NEW YORK, Oct. 22 (Xinhua) -- Representatives of some Chinese American groups on Tuesday voiced strong opposition to the U.S. House of Representatives' passing of a Hong Kong-related act.
Some 100 scholars, local residents and representatives of some major overseas Chinese groups from the U.S. East Coast had a gathering in Manhattan's Chinatown on Tuesday afternoon, to express their grave concerns over the so-called Hong Kong Human Rights and Democracy Act of 2019, which was passed by the U.S. House of Representatives earlier this month.
Attendees described the act as having confused right and wrong, as well as a gross interference in China's internal affairs, which would have a negative impact on the development of U.S.-China relations. It is a "poor bill" that should not pass the Senate and should be rejected by the White House, they said.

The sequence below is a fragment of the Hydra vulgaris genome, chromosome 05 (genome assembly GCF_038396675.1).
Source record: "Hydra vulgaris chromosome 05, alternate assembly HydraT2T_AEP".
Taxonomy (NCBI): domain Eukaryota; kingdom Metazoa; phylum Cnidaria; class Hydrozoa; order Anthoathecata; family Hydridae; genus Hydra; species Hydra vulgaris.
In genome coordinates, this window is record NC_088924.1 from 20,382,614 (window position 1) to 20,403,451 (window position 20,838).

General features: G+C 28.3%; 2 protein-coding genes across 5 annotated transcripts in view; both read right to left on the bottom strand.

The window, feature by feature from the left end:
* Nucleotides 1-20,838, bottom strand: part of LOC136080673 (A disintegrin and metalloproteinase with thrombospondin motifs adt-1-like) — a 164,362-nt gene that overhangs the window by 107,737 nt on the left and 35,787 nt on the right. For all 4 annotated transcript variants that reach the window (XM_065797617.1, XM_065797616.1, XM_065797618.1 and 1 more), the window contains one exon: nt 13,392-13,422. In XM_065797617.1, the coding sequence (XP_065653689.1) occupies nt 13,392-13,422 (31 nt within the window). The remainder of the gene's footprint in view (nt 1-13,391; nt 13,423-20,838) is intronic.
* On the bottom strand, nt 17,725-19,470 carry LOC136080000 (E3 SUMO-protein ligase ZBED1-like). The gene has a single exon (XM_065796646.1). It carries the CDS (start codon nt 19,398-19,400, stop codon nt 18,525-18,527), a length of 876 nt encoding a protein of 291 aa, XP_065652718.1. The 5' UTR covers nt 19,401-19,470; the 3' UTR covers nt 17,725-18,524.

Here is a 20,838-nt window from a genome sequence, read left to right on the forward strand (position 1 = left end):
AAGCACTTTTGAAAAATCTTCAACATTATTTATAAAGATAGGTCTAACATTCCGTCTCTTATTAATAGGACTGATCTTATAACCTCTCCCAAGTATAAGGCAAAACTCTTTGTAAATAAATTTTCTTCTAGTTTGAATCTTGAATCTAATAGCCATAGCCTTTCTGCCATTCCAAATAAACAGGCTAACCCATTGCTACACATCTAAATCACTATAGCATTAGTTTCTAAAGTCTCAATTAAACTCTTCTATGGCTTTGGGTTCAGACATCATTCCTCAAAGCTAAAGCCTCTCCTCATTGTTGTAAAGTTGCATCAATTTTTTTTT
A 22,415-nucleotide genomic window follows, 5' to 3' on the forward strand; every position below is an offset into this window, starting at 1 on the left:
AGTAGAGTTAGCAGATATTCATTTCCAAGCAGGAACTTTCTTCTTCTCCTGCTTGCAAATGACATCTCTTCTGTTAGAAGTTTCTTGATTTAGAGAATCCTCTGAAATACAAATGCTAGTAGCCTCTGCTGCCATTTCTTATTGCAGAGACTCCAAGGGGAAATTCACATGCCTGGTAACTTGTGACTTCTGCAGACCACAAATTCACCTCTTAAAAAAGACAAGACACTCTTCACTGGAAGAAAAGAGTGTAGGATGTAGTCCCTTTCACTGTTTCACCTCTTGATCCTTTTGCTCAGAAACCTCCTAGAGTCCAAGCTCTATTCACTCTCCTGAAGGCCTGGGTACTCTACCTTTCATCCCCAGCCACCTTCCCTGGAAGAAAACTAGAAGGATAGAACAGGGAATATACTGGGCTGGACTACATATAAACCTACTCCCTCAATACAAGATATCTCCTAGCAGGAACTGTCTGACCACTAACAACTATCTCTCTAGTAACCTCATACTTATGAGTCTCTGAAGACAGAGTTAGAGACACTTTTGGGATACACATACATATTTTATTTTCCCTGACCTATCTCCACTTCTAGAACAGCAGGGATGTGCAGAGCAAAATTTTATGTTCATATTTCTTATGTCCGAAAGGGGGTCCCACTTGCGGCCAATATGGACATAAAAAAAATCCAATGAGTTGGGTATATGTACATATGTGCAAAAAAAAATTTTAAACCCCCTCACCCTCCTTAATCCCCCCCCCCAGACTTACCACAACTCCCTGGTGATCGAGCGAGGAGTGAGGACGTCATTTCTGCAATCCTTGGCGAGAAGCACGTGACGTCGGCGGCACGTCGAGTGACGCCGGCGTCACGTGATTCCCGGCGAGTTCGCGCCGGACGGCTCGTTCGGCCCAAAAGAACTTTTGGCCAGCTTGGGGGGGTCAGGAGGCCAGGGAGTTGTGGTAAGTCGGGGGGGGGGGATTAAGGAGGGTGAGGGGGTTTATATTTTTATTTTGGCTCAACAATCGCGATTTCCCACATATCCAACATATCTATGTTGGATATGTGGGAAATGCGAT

A statement adopted and released at the gathering said that the ongoing violence and rioting in Hong Kong, a special administrative region (SAR) of China, is something that will not be tolerated by any government in the world.
The Hong Kong SAR government and Hong Kong police have made responsible and legitimate efforts to maintain Hong Kong's security and stability and protect people's life and property, which should by no means be called "violation of human rights," it added.
James C. Hsiung, a professor of politics at New York University, said that some protesters' violent acts in Hong Kong, such as engaging in arson and vandalism, have actually infringed upon the basic rights of the general public.
Hong Kong's prosperity relies heavily on the success of the "one county, two systems" principle, as well as on the prosperity of China as a whole, said Hong Kong-grown Chen Weiping, a senior member of the Gee How Oak Tin Association, one of the oldest family associations of Chinese Americans with over 20 chapters across North America.
Chen urged all overseas Chinese to see the violent and lawless nature of Hong Kong riots under the guise of "democracy," and hope for an early return to peace and stability in Hong Kong.